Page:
News-sharing site Digg.com has released a new advertising platform called Digg Ads to help monetise its enormous traffic, PoynterOnline reports.
The user-focused ad model rewards advertisers with products and adverts that users might actually enjoy.
"The more an ad is Dugg, the less the advertiser will have to pay. Conversely the more an ad is buried, the more the advertiser is charged, pricing it out of the system," explained Digg's Mike Maser on the company's blog.
He said the goal was "to give advertisers a way to present content related to their brands and get immediate input on whether it’s relevant to the Digg audience."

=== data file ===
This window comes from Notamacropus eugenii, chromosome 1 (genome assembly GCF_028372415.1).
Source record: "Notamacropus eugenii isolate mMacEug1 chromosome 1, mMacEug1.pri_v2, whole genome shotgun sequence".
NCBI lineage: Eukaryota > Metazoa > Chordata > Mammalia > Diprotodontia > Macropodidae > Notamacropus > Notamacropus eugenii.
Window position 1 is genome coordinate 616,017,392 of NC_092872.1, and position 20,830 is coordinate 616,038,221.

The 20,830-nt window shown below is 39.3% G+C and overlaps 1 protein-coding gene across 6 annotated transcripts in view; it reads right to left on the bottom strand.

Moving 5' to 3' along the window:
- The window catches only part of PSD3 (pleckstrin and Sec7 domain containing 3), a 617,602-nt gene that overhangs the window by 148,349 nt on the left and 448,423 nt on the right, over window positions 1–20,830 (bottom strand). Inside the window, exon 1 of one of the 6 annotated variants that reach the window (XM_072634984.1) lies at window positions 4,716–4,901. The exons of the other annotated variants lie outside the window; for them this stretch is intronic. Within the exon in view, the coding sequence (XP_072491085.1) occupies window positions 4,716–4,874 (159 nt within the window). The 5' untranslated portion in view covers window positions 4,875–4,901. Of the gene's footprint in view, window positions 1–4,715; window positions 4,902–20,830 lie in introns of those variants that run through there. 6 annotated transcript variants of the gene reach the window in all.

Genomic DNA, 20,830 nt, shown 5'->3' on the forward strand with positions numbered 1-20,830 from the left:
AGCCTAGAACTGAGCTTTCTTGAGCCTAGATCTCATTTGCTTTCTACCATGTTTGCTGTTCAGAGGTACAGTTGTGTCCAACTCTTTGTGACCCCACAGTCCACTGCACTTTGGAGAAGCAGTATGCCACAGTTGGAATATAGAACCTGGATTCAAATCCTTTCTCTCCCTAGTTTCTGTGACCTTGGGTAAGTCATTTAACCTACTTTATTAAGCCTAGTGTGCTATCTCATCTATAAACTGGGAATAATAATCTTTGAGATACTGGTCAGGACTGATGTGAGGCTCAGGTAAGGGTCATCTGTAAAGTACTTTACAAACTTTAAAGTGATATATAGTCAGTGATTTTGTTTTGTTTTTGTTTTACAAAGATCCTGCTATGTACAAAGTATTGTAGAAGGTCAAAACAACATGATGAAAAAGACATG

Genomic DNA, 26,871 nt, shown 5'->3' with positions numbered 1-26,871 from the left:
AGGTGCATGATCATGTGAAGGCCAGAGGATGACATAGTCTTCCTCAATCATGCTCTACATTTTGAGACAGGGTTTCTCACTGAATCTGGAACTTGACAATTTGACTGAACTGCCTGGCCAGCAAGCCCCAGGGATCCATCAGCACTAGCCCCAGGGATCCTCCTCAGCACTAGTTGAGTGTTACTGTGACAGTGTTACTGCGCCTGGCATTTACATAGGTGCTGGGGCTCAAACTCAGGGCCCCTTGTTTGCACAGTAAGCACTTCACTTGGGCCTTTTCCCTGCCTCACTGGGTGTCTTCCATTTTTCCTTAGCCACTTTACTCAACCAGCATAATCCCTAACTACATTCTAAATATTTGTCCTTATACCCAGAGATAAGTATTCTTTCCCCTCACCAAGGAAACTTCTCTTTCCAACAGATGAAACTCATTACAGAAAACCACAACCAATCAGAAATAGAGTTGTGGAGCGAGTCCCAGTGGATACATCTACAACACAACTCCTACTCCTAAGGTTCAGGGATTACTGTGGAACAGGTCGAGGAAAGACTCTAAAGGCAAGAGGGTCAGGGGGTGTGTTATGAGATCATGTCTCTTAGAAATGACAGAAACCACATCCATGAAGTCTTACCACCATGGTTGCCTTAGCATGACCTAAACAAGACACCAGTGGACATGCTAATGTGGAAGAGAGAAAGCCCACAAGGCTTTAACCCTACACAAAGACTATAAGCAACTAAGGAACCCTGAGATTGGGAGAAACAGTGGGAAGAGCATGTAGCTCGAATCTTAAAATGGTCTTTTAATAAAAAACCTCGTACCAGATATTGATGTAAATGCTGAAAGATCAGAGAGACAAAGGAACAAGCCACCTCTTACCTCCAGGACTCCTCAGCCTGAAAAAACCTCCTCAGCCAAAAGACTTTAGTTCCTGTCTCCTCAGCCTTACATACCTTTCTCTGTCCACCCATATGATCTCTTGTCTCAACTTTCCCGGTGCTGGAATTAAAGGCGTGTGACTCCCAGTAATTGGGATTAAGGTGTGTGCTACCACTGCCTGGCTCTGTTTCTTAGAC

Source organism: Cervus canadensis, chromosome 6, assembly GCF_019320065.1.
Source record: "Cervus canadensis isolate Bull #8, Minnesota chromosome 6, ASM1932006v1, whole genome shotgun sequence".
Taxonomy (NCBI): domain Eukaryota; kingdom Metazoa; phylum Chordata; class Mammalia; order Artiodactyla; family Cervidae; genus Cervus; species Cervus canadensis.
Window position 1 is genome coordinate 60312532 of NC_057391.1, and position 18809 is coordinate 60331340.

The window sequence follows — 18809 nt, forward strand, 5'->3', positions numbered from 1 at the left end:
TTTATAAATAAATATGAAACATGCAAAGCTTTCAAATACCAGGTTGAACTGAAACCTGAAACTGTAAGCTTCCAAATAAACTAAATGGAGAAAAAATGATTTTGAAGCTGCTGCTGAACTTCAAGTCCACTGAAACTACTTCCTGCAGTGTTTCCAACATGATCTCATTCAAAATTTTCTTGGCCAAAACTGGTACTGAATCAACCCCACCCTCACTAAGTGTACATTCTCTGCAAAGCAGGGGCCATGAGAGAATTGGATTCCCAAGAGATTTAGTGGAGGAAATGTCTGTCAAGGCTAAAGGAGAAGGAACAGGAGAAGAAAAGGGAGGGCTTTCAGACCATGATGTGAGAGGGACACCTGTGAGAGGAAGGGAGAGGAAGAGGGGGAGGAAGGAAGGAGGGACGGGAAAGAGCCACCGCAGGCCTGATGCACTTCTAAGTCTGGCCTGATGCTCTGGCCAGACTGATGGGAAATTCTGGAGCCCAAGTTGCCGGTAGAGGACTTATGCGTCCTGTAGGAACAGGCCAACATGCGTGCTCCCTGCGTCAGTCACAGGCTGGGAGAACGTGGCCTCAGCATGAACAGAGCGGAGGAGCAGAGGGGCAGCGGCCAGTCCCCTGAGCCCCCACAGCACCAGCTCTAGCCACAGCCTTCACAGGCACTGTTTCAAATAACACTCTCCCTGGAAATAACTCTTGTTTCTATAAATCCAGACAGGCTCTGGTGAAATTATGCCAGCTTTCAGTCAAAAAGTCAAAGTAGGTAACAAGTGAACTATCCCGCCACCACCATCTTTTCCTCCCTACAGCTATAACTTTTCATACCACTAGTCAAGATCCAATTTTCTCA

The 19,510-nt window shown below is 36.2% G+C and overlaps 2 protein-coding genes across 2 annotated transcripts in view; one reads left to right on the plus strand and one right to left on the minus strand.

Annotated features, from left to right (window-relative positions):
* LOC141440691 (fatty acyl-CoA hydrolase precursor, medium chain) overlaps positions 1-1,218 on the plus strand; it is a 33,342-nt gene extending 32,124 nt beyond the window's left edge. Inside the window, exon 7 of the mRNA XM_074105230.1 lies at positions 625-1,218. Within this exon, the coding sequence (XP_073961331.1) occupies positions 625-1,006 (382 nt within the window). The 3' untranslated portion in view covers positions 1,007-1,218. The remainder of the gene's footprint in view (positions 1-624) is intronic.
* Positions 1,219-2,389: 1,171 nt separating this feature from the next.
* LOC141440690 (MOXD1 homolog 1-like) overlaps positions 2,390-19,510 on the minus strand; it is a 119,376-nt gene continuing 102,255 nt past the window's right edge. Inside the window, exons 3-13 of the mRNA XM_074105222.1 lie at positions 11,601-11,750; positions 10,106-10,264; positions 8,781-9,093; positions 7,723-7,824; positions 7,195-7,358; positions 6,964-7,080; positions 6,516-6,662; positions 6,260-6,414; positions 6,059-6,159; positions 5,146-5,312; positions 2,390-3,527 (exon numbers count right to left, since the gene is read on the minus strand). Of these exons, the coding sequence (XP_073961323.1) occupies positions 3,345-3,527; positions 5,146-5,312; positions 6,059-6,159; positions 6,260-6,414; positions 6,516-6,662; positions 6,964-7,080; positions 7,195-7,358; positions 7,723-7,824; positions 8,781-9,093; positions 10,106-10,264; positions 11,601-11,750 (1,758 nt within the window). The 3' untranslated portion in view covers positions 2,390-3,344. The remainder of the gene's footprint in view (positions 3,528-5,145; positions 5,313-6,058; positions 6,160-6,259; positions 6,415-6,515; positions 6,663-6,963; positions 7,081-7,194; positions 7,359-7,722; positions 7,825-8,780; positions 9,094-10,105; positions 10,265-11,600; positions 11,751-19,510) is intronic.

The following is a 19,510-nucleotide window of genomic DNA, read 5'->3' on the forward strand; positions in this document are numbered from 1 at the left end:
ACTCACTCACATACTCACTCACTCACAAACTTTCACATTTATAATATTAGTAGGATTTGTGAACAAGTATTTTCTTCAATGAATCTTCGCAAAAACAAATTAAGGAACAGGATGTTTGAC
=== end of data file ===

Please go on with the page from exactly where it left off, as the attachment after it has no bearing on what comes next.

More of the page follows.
"Audiences don't hate ads, they hate mindless ads," said Jim Coudal of Coudal Partners, a Chicago-based design agency that reports success with its own user-experience-based ad network. "We turn down more ads than we take. We've been sold out for two years."
Poynter's Will Sullivan points out that the strategy "seems to be the polar opposite of what some newspaper Web sites frequently do, accepting any and all ads, often using untargeted remnant advertising with silhouettes of women dancing around neon, flashing text advertising insurance. These often only pay pennies and cost publishers in the long run by offering a poor user experience."